Tags: Obesity | food | additives | GMOs | nutrition | health

5 Worst Additives in Your Food, and How to Avoid Them

5 Worst Additives in Your Food, and How to Avoid Them

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By    |   Wednesday, 16 November 2016 03:18 PM

Pick up a packaged food, like a packet of cookies or a frozen dinner, and you’ll likely find a long list of ingredients more suited to a chemistry textbook than a cookbook.

These are food additives, substances added to foods that are designed to make them taste or look more pleasing, or – more likely – to stay on the supermarket shelves longer.

But many of these additives can cause health problems, and some are downright dangerous, says Bill Bonvie, co-author of new book “Baddatives: The 13 Most Harmful Food Additives in Your Diet – And How to Avoid Them.”

“Food additives affect health, longevity and quality of life for hundreds of millions of people,” Bonvie tells Newsmax Health.

“There is a small percentage of the population that lives off the land or buys only organic food but most of us don’t have the time and so we cruise the supermarket shelves.”

Bonvie, who with his sister, Linda, have been writing about the dangers of food additives for 25 years, says it's the job of the U.S. Food and Drug Administration (FDA) to approve food additives, ensuring they are safe. But unfortunately, it doesn’t always work that way.

“The FDA is in bed with the big food businesses. The agency isn’t active; it is reactive, and only acts when pressure is put on them. So even though the regulators are supposed to be protecting us, they aren’t,” he says.

Consequently, it’s up to shoppers themselves to try to get rid of these additives by using the power of the marketplace, says Bonvie.

“If enough consumers stop buying these products, companies will change them. So that’s why we wrote our book – we want people to know how these ‘baddatives’ got into foods and what they can eat instead,” he adds.

But how do you ferret out these additives? According to Bonvie, they can be lurking in any type of food product – including ones that appear healthful.

“People think that food additives are only in junk food, or products like cookies and crackers, but the problem is that these dangerous additives can also be found in foods that you think of as good for you, such as rice, chicken, or yogurt,” he says.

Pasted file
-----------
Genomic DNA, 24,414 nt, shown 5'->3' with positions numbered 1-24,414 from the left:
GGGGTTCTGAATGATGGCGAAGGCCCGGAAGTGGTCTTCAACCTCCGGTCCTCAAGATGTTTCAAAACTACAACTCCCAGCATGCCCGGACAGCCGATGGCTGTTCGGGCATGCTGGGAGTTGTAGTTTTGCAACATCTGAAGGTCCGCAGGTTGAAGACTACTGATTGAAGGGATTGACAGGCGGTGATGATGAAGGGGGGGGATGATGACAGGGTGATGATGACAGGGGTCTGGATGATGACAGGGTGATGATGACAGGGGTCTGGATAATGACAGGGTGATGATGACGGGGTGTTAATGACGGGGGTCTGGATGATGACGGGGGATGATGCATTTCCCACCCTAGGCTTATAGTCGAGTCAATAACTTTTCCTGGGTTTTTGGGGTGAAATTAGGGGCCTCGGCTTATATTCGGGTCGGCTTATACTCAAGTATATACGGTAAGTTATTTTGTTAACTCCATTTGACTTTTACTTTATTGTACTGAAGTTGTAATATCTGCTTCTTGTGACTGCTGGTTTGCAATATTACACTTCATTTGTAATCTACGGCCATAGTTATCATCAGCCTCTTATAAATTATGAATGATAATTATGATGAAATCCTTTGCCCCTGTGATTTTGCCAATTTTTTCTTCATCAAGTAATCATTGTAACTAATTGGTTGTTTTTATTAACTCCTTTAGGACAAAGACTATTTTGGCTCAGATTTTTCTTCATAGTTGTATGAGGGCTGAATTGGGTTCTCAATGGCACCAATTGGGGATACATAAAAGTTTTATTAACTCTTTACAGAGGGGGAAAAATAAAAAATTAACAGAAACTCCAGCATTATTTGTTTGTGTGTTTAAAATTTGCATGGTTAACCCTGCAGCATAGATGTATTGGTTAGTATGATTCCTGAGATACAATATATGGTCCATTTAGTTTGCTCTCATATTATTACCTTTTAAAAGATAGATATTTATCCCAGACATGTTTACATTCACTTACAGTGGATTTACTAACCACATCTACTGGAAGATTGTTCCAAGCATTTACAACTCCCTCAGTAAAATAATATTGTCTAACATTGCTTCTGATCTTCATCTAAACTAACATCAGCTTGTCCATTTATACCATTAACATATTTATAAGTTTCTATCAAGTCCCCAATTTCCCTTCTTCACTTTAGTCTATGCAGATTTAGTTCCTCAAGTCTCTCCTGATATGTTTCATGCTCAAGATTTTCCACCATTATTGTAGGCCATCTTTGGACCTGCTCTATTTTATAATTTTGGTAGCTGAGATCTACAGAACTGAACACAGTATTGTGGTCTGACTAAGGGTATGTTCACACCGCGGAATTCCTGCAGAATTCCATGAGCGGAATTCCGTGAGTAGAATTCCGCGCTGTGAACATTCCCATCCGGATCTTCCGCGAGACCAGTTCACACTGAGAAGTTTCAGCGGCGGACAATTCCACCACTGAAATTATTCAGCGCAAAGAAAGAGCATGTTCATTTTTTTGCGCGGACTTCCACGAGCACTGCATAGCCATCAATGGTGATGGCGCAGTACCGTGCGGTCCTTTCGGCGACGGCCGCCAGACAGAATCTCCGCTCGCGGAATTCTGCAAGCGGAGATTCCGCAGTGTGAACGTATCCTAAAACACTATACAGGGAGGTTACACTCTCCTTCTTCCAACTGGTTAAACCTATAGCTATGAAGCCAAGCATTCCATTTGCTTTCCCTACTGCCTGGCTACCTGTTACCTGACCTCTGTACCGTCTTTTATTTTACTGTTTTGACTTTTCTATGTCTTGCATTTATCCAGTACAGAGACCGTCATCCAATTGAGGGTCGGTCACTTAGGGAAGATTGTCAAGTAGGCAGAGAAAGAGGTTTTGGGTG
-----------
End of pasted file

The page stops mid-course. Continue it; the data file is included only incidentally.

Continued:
Here are five top additives to watch out for:

High fructose corn syrup: Also known as HFCS, this sweetener is made from cornstarch processed with an enzyme that makes it extra sweet. HFCS has been linked to obesity and diabetes. Also be suspicious of ingredients that list “fructose,” because this could be HFCS in disguise, as this natural type of sugar is only found in fresh fruit.

Partially hydrogenated oils: These substances are known as PHOs or, more commonly, trans-fatty acids. After studies conclusively linked trans fatty acids to heart disease, the FDA ordered them phased out. But there’s a loophole: Manufacturers are allowed to list foods with up to 0.5 grams of trans fats as zero trans fats foods. So you have to pay attention to the ingredients listing, not just the labels.

Aspartame: This commonly used artificial sweetener, which is 200 times sweeter than sugar, is found in products that range from diet foods to children’s aspirin. It’s been controversial since the FDA approved it in 1974. “Aspartame is a prime example of what happens food additives are approved; they become entrenched in the system and impossible to get rid of,” says Bonvie. Read labels closely, especially when you see terms like “Low-Cal,” “No-Cal,” “Sugar-Free” or “Safe for Diabetics.”

Monosodium glutamate: This flavor enhancer is known also as MSG. Most people equate MSG with a slight allergic reaction that can occur when it’s used in Chinese food, but this additive is far more dangerous than that, says Bonvie.

MSG is found in many other foods as well, and it can cause everything from Alzheimer’s disease-like symptoms to migraines, seizures, and atrial fibrillation, which hikes stroke risk, he says. Ingredients to watch out for are not only MSG, but also hydrolyzed proteins, soy protein, soy protein concentrate and soy protein isolate, autolyzed yeast, sodium caseinate, textured protein, and yeast extract.

GMOs:  Genetically modified organisms are not additives, but some health experts worry they may raise safety risks by allowing crops to be treated with more pesticides and chemicals. 

Grown from organisms that were created in a lab using genetic engineering, there are GMO versions of crops including soybeans, corn, potatoes, papaya, squash, canola, beets, and alfalfa.

You can avoid GMOs by purchasing fruits and vegetables at farm stands or buying only organic produce.


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Additives are commonly used to enhance or preserve food, but how do you know which are safe? A health expert offers tips on which are the worst for your health and how to eliminate them from your shopping cart.
food, additives, GMOs, nutrition, health
Wednesday, 16 November 2016 03:18 PM
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